This study did not attempt to measure how people react to the disincentives. Some might bite the bullet, take the hit, and still advance their earnings anyway. On the other hand, others may take a defeatist tact, backing off from earning more to draw down more government assistance. This is a ripe area for future research, to determine the proportion of people who forge ahead anyway versus those who give up and retreat.

In the meantime, we shouldn’t wait for future research on how many people accept defeat and remain poor. It makes more sense to fix the rules now so the question becomes moot.

Erik Randolph is Director of Research at the Georgia Center for Opportunity. This blog reflects his opinion and not necessarily that of the Georgia Center for Opportunity.






Based on the most recent 2015 data, this report provides an in-depth look at the welfare cliffs across the state of Georgia. A computer model was created to demonstrate how welfare programs, alone or in combination with other programs, create multiple welfare cliffs for recipients that punish work. In addition to covering a dozen programs – more than any previous model – the tool used to produce the following report allows users to see how the welfare cliff affects individuals and families with very specific characteristics, including the age and sex of the parent, number of children, age of children, income, and other variables. Welfare reform conversations often lack a complete understanding of just how means-tested programs actually inflict harm on some of the neediest within our state’s communities.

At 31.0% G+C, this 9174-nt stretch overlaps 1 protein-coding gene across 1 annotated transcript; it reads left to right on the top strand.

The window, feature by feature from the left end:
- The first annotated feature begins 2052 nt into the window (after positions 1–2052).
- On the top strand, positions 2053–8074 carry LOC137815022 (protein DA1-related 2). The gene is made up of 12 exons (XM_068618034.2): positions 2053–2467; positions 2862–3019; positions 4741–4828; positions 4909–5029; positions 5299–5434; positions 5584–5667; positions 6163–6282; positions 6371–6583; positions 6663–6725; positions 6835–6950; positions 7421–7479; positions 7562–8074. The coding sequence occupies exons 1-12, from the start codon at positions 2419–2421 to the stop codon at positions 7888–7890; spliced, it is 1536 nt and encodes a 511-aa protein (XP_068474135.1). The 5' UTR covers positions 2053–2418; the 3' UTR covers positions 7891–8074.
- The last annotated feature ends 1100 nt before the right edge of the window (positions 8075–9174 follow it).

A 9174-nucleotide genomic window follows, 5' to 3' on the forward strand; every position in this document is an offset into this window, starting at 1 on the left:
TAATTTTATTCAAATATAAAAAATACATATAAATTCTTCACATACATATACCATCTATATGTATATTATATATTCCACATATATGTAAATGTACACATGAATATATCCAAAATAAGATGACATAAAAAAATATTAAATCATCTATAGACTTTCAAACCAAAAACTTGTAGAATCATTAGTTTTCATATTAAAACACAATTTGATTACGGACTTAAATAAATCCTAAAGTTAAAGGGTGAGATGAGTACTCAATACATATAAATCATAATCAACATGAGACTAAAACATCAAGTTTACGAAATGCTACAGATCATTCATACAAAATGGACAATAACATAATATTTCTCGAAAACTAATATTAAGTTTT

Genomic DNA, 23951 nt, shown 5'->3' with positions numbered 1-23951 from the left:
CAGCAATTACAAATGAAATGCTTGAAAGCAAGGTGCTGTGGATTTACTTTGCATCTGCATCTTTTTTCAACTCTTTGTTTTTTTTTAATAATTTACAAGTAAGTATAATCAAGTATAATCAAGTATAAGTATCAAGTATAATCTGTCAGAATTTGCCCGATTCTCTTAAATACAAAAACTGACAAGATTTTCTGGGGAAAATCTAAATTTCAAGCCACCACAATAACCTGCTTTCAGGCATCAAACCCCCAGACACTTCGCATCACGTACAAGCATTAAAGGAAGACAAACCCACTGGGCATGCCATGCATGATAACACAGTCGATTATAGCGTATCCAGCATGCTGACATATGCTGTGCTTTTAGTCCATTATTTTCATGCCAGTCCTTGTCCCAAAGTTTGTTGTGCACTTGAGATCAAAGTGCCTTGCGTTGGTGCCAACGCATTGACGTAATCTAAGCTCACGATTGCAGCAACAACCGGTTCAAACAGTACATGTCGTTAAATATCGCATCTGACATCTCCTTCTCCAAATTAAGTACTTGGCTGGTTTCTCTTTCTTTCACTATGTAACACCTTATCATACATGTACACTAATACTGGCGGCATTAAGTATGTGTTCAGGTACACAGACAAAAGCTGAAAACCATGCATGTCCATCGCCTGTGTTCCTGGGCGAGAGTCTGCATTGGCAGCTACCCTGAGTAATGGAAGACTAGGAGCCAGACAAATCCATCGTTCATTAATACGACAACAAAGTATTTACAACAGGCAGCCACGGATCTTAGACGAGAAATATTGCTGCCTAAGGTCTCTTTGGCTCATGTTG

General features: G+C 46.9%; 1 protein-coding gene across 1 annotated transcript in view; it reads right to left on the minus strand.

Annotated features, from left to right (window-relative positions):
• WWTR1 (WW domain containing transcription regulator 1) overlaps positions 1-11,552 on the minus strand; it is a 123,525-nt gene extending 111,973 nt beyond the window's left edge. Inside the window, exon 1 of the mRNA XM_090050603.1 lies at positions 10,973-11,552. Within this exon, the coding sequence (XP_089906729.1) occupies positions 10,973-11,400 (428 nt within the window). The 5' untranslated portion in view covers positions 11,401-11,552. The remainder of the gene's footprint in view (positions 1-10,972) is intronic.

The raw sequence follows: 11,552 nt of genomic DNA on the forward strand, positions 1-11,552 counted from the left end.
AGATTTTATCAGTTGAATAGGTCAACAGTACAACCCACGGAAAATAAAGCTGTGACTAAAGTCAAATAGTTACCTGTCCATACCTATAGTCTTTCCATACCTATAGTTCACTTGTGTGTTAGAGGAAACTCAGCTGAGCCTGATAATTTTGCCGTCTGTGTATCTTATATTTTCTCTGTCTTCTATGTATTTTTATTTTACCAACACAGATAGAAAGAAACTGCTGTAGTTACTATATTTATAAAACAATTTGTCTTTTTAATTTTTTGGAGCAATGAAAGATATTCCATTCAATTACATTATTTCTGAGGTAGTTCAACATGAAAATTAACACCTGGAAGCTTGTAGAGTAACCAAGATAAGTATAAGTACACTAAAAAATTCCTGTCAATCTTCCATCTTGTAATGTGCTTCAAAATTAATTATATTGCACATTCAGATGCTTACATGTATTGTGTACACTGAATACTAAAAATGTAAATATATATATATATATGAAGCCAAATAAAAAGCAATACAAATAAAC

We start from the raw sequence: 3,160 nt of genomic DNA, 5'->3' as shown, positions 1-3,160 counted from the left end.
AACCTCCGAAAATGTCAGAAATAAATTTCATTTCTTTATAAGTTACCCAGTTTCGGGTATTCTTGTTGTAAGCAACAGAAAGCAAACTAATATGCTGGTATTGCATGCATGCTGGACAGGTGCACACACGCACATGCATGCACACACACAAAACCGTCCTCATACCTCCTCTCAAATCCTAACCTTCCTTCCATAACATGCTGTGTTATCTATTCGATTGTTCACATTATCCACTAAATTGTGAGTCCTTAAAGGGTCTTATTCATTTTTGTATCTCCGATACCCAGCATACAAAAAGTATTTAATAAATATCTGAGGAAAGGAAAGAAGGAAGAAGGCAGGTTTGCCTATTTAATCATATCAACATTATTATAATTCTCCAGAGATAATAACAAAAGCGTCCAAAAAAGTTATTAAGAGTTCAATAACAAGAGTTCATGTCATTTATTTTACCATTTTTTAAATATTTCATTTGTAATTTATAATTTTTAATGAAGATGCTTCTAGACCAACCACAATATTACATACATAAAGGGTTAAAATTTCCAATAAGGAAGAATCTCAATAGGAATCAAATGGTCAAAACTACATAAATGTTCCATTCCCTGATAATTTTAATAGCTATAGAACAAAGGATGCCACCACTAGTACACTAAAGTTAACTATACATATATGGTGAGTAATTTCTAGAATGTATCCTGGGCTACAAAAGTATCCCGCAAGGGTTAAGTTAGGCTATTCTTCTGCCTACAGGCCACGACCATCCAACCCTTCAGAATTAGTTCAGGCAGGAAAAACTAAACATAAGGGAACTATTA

The Power of Second Chances

The Power of Second Chances

The Power of Second Chances

By David Bass

Imagine stepping from a life of homelessness characterized by desperation and deprivation to a full, rich life in which you can contribute and build a future.